• JamesE

    Making the marker shaped like the back of an old chevy, nice touch.

  • Mike

    Love this.

  • South Awwlington

    This is awesome. We need more of this as the new replaces the old.

  • Josh S

    This demonstrates creativity and a sense of place/ history, two things that are so often lacking in commercial building development. Kudos to the development team.

  • YTK

    LIKE

  • Id

    Developers guilt for destroying something beautiful.

  • Ballstonia

    This is really cool, but the 9 blue panels on the new building are dying to get filled in with text. Something like

    A-R-L-I-N-G-T-O-N

    or

    8-0-0-N-G-L-E-B-E

    • OldYeller

      S-T-E-A-K-N-C-H-Z

    • Not Me

      S-T-R-E-E-T-C-A-R

      Sorry, couldn’t resist.

      • 1RLI

        C-H-I-C-K-F-I-L-A!!

        • Bob

          I am just waiting for the county board to issue a statement encouraging Chick-fil-A to shut down in Arlington and leave and never come back.

          • 1RLI

            Hmmm… we should start a threat about that.

          • Huh

            Dillon Rule would probably prevent that.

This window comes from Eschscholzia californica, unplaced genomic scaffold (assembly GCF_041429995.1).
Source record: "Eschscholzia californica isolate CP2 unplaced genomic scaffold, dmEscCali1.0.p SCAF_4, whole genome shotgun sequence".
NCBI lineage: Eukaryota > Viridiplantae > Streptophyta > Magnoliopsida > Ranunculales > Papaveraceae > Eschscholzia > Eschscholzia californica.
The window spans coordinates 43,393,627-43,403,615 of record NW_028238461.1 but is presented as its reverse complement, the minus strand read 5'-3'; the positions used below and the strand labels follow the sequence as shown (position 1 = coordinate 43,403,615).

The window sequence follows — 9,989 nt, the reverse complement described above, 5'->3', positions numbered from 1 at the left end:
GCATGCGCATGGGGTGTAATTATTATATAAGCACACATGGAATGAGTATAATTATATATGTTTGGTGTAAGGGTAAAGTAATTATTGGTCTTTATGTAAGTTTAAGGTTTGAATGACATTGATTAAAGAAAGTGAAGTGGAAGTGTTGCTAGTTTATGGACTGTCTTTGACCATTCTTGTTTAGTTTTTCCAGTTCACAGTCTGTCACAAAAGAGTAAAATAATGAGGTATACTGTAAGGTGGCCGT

But they’d better be sure to pay their taxes on time and have zero code violations ever.

          • Courthouse Diva

            We certainly don’t want to encourage free speech in the People’s Republic of Arlington.

    • Novanglus

      The building’s tenant is A-C-C-E-N-T-U-R-E. I wouldn’t be surprise to see that soon..

    • Jay

      F-A-G-G-O-T-S

  • BoredHouseWife

    Love it.

  • wreckingball

    Instead of leveling everything in site, maybe developers in Arlington (and DC) should try to preserve some of the history (…oh yeah, its already too late for that.)

    • U ROY

      You got that right.

    • Chief Powhatan

      Where the hell were you in 1607 when I needed you?

  • Arlanon

    That is my favorite building in Ballston.

  • JohnB

    Like

  • jan

    Brilliant!

  • Elmer

    I remember the opening of the dealership in 1964. They gave away toy models of Chevys to kids. Mr. Peck always wore a bow tie, had a crew cut and a big smile.
    I often thought his wearing the bow tie was to connect him with and remind you of the bow tie look of the Chevy emblem.

  • LZZ

    Nice! Bob Peck Chevrolet was truly an Arlington Landmark.

  • Clarendon

    Did they “Check with Peck” ?

  • Mike

    I think the building’s blue diamond facade, and the historical marker are a great ideas.